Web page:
Dave Anderson, program director for KBBI AM-890, used the tsunami warning center website to get information that Homer was not affected by a possible tsunami. The loudspeaker message that went out with the sirens said to tune in to TV and radio stations for more information.
“The phones were just going nuts,” Anderson said.
Anderson had heard the sirens go off while he was eating at AJ’s Old Town Steakhouse. He went to KBBI and met program manager Terry Rensel there to start getting information out. Anderson sent out alerts about every 3 minutes as he and Rensel got more information. The Homer News also posted a web update about 9 p.m.
Under the system set up by the National Weather Service Emergency Alert System, if any area in coastal Alaska gets a tsunami warning, the alert tone goes out and sirens in all coastal communities go off — even if, as happened Thursday and in March, Homer did not have an actual tsunami warning. The National Weather Service has said that it can’t commit to a date when the system could change to alert coastal areas by region instead of statewide.
The alternative is for borough emergency managers to notify local emergency services dispatchers to trigger sirens locally, Mohrmann said.
“We can reduce the possibility of false alarms by taking it off the radio system, but that increases the possibility of an error by putting it on the local dispatchers,” he said.
There is one reliable warning that a tsunami will affect an area.
“One of the things that’s very clear: If persons feel an earthquake that lasts more than 20 seconds they should evacuate low-lying areas — period,” Mohrmann said.
“That’s the most important notification you will receive — the ground violently shaking,” said Jeremy Zidek, public information officer for the Alaska Division of Homeland Security and Emergency Management. “In Homer with the Spit, as much notification that you can give people, that can be the difference between life and death.”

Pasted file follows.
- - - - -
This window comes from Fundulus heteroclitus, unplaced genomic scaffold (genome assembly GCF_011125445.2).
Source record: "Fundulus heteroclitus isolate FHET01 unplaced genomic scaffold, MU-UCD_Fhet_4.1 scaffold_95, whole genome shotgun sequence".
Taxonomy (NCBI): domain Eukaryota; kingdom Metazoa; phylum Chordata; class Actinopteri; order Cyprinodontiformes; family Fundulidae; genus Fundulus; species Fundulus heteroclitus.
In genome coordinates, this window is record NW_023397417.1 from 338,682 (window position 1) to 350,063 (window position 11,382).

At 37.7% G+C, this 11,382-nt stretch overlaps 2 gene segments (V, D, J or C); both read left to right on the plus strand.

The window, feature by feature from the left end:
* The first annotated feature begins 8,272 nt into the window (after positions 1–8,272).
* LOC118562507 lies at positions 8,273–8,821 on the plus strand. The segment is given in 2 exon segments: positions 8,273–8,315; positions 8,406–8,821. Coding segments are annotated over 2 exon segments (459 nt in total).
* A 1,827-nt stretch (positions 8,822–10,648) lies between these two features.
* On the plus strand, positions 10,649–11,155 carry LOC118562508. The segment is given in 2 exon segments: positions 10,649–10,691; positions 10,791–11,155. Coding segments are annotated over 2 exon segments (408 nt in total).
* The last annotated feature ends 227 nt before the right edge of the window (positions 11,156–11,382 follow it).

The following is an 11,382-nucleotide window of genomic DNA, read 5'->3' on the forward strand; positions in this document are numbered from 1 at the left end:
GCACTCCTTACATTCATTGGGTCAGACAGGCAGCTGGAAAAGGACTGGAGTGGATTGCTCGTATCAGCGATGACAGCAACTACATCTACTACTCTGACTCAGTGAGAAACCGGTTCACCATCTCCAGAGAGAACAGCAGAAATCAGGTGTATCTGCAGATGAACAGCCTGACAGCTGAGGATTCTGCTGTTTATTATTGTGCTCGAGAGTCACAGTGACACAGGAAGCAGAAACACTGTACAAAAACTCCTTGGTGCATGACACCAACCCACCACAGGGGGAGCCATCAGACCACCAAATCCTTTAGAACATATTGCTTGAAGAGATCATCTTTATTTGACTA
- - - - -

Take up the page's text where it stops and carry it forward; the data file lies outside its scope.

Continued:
Mohrmann said he, borough Mayor Dave Carey and city officials in the borough will hold a teleconference next week to talk about Thursday’s event.
One change from the March tsunami warning was the use of the reverse 911 call-out. Mohrmann said his office hopes to extend that to cell phones as soon as details can be worked out to make that happen and allow people to sign up. His office also is looking at how to allow local police and fire departments direct access to the emergency alert broadcast system.
“I feel bad for the people down there who heard this and disrupted their lives and were very concerned. I regret that occurred,” Mohrmann said. “However, what’s better? To have something like this that occurs or have an actual tsunami and they’re not getting any warning at all?”
A small tsunami was generated by the earthquake, with a wave about 2 inches at Midway Island, 2.5 inches at Adak and 3.8 inches at Nikolski, said Guy Urban, a geophysicist with the West Coast and Alaska Tsunami Warning Center.
The National Weather Service in Anchorage could not be reached to explain why the tone alert did not sound in a timely manner.
Michael Armstrong can be reached at email@example.com.